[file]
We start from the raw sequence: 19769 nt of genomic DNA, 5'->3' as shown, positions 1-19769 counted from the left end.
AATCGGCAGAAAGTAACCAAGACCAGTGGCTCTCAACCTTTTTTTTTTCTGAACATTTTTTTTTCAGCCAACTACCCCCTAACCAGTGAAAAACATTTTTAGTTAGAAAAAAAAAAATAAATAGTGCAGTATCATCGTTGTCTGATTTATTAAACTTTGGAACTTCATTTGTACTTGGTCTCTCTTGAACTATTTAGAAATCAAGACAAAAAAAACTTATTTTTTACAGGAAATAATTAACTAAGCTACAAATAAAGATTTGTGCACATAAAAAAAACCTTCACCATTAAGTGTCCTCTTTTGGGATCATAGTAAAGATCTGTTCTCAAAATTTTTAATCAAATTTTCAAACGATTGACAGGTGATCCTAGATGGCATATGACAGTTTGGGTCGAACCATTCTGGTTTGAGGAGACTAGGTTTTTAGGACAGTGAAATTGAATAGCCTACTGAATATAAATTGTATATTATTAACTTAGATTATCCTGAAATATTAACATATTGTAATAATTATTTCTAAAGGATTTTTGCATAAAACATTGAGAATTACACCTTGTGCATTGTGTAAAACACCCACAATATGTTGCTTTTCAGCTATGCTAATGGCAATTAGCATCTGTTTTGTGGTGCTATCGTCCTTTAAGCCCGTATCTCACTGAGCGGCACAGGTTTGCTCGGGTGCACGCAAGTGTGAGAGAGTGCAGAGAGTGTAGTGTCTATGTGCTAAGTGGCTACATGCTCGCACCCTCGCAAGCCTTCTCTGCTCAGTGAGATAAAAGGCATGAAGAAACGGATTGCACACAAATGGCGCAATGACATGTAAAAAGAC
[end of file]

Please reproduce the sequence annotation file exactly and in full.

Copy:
We start from the raw sequence: 19769 nt of genomic DNA, 5'->3' as shown, positions 1-19769 counted from the left end.
AATCGGCAGAAAGTAACCAAGACCAGTGGCTCTCAACCTTTTTTTTTTCTGAACATTTTTTTTTCAGCCAACTACCCCCTAACCAGTGAAAAACATTTTTAGTTAGAAAAAAAAAAATAAATAGTGCAGTATCATCGTTGTCTGATTTATTAAACTTTGGAACTTCATTTGTACTTGGTCTCTCTTGAACTATTTAGAAATCAAGACAAAAAAAACTTATTTTTTACAGGAAATAATTAACTAAGCTACAAATAAAGATTTGTGCACATAAAAAAAACCTTCACCATTAAGTGTCCTCTTTTGGGATCATAGTAAAGATCTGTTCTCAAAATTTTTAATCAAATTTTCAAACGATTGACAGGTGATCCTAGATGGCATATGACAGTTTGGGTCGAACCATTCTGGTTTGAGGAGACTAGGTTTTTAGGACAGTGAAATTGAATAGCCTACTGAATATAAATTGTATATTATTAACTTAGATTATCCTGAAATATTAACATATTGTAATAATTATTTCTAAAGGATTTTTGCATAAAACATTGAGAATTACACCTTGTGCATTGTGTAAAACACCCACAATATGTTGCTTTTCAGCTATGCTAATGGCAATTAGCATCTGTTTTGTGGTGCTATCGTCCTTTAAGCCCGTATCTCACTGAGCGGCACAGGTTTGCTCGGGTGCACGCAAGTGTGAGAGAGTGCAGAGAGTGTAGTGTCTATGTGCTAAGTGGCTACATGCTCGCACCCTCGCAAGCCTTCTCTGCTCAGTGAGATAAAAGGCATGAAGAAACGGATTGCACACAAATGGCGCAATGACATGTAAAAAGAC